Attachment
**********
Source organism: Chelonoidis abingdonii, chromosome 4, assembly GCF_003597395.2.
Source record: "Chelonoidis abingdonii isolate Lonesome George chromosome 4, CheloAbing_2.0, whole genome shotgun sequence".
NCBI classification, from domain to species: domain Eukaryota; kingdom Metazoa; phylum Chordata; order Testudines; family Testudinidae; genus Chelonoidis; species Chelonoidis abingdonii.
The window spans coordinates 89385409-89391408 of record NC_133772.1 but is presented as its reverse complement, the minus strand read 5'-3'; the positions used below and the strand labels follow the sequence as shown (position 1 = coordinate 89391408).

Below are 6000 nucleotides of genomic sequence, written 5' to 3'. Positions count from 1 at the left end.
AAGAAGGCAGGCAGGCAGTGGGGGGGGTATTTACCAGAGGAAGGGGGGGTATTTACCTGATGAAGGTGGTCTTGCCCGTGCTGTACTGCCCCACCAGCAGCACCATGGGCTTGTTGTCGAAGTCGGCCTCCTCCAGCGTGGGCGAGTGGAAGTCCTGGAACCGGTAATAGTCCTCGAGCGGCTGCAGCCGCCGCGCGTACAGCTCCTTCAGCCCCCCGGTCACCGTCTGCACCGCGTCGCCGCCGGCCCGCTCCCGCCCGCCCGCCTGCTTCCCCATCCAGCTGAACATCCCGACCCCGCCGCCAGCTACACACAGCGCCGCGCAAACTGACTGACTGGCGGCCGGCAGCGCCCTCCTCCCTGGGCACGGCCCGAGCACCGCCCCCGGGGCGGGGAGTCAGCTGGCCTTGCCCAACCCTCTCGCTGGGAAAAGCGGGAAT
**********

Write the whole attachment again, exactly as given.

Source organism: Chelonoidis abingdonii, chromosome 4, assembly GCF_003597395.2.
Source record: "Chelonoidis abingdonii isolate Lonesome George chromosome 4, CheloAbing_2.0, whole genome shotgun sequence".
NCBI classification, from domain to species: domain Eukaryota; kingdom Metazoa; phylum Chordata; order Testudines; family Testudinidae; genus Chelonoidis; species Chelonoidis abingdonii.
The window spans coordinates 89385409-89391408 of record NC_133772.1 but is presented as its reverse complement, the minus strand read 5'-3'; the positions used below and the strand labels follow the sequence as shown (position 1 = coordinate 89391408).

Below are 6000 nucleotides of genomic sequence, written 5' to 3'. Positions count from 1 at the left end.
AAGAAGGCAGGCAGGCAGTGGGGGGGGTATTTACCAGAGGAAGGGGGGGTATTTACCTGATGAAGGTGGTCTTGCCCGTGCTGTACTGCCCCACCAGCAGCACCATGGGCTTGTTGTCGAAGTCGGCCTCCTCCAGCGTGGGCGAGTGGAAGTCCTGGAACCGGTAATAGTCCTCGAGCGGCTGCAGCCGCCGCGCGTACAGCTCCTTCAGCCCCCCGGTCACCGTCTGCACCGCGTCGCCGCCGGCCCGCTCCCGCCCGCCCGCCTGCTTCCCCATCCAGCTGAACATCCCGACCCCGCCGCCAGCTACACACAGCGCCGCGCAAACTGACTGACTGGCGGCCGGCAGCGCCCTCCTCCCTGGGCACGGCCCGAGCACCGCCCCCGGGGCGGGGAGTCAGCTGGCCTTGCCCAACCCTCTCGCTGGGAAAAGCGGGAAT